Shostakovich: Breaking Down Silence
Saint Paul Sunday's Bill McGlaughlin looks at the forces that influenced one of Russia's most fascinating and challenging composers. His commentary is illustrated with performances by the Emerson String Quartet and images from the composer's career.
Thirteen Ways of Looking at a Blackbird
Wallace Stevens's well-known poem was recently given new life on Saint Paul Sunday by eighth blackbird - an Oberlin-based sextet of violin, cello, flute, clarinet, piano, and manifold percussion. Hear selected clips of their performance, read the poem's text, and view a slide show of the group in the Saint Paul Sunday studio.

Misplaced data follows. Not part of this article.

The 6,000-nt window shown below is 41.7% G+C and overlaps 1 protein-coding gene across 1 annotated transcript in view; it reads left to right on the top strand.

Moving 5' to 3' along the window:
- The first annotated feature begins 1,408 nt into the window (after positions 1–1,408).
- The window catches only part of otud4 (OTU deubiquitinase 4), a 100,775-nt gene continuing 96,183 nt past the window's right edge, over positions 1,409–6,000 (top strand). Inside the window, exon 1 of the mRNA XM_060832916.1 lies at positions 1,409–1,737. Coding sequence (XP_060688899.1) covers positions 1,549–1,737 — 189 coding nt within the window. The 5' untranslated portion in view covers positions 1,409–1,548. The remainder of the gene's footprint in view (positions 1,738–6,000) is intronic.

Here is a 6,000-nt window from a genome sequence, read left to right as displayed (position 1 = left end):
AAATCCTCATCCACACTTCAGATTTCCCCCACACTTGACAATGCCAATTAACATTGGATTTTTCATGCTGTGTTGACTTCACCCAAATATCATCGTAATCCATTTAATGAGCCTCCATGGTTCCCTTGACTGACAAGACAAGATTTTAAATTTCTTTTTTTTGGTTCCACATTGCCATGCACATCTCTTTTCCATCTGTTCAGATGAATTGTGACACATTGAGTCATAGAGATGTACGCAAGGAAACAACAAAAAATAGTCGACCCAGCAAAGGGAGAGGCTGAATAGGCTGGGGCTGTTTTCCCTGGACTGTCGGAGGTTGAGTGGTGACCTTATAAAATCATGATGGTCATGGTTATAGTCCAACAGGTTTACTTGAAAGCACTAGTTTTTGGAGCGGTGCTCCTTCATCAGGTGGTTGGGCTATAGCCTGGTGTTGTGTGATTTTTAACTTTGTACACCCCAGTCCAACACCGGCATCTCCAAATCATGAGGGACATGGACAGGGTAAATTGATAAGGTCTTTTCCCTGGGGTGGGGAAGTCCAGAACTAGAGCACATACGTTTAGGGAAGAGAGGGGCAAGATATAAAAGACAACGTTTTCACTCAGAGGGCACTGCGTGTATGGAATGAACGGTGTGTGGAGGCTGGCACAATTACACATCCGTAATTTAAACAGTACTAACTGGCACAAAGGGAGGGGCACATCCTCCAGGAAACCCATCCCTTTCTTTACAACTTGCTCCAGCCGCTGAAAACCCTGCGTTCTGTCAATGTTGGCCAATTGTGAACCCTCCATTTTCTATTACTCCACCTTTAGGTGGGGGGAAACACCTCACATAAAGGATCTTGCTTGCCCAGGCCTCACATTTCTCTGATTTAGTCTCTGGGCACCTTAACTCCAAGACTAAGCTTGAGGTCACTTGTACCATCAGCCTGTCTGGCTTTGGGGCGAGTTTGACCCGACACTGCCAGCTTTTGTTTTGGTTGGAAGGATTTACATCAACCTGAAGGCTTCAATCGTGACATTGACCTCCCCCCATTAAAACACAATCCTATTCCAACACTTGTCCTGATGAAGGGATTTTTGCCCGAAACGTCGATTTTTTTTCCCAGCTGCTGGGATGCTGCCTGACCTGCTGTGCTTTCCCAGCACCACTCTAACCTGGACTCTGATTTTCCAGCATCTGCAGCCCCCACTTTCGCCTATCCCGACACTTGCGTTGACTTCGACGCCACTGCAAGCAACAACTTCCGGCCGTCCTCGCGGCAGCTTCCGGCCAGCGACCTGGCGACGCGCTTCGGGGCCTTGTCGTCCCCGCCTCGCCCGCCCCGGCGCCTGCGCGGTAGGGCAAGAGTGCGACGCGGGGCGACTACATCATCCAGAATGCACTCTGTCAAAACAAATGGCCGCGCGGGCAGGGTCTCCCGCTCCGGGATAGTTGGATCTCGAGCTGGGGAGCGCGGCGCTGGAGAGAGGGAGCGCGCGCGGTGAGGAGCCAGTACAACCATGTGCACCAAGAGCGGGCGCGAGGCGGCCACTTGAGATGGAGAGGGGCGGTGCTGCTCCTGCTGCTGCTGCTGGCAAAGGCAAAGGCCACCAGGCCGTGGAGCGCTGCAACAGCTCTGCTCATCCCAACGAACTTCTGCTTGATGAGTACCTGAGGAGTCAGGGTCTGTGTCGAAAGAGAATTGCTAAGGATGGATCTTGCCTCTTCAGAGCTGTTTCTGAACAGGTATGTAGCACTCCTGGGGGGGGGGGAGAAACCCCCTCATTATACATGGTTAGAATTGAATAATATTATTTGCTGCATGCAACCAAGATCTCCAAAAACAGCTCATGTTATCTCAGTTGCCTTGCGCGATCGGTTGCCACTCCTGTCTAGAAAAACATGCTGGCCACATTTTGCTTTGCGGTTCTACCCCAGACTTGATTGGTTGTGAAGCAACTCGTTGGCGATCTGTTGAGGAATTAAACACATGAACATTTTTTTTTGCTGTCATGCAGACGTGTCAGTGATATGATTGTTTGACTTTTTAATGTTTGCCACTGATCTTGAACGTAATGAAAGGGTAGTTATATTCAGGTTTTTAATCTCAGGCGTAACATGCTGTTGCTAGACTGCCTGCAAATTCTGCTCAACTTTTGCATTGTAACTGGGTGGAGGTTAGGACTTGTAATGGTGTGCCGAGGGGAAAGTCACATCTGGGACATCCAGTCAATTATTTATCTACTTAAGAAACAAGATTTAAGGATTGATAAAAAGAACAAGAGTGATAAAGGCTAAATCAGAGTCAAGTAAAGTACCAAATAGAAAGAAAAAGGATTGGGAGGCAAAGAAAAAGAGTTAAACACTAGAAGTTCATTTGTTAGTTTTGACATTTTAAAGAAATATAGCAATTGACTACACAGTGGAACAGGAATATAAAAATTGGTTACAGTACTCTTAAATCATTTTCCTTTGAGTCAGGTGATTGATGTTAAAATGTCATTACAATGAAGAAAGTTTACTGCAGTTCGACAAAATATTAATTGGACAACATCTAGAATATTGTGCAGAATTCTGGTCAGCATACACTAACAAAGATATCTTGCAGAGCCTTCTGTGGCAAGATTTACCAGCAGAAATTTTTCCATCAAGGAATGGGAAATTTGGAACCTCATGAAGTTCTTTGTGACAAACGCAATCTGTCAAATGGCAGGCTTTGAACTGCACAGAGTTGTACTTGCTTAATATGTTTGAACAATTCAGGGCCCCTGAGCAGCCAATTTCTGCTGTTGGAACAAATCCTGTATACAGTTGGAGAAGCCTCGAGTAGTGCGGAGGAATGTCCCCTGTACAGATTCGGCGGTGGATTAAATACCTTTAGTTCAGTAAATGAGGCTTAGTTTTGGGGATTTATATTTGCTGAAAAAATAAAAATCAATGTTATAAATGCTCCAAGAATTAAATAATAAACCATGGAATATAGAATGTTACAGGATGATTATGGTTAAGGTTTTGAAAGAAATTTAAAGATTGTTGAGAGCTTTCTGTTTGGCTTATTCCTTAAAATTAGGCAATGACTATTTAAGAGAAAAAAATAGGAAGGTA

Behind the Scenes at Saint Paul Sunday
Take a virtual tour of the Juilliard String Quartet's recent visit to the Saint Paul Sunday studios with the Saint Paul Sunday Sessions slideshow, and learn more about the creation of a "typical" Saint Paul Sunday show - from start to finish - in associate producer Vaughn Ormseth's feature Each Show Is Different.
What Makes Russian Music Russian?
Bill McGlaughlin explores this captivating question with two extraordinary artists who have taken Russian music to heart. David Finckel and pianist Wu Han perform three great twentieth-century sonatas - one each by Sergei Rachmaninov, Sergei Prokofiev, and Dmitri Shostakovich.
Jorja Fleezanis and Michael Steinberg Interview
In the spring of 2000, violinist and Minnesota Orchestra concertmaster Jorja Fleezanis collaborated with the French fortepianist Cyril Huvé in a series of concerts devoted to the Beethoven sonatas. Music writer Michael Steinberg asked her some questions about this project.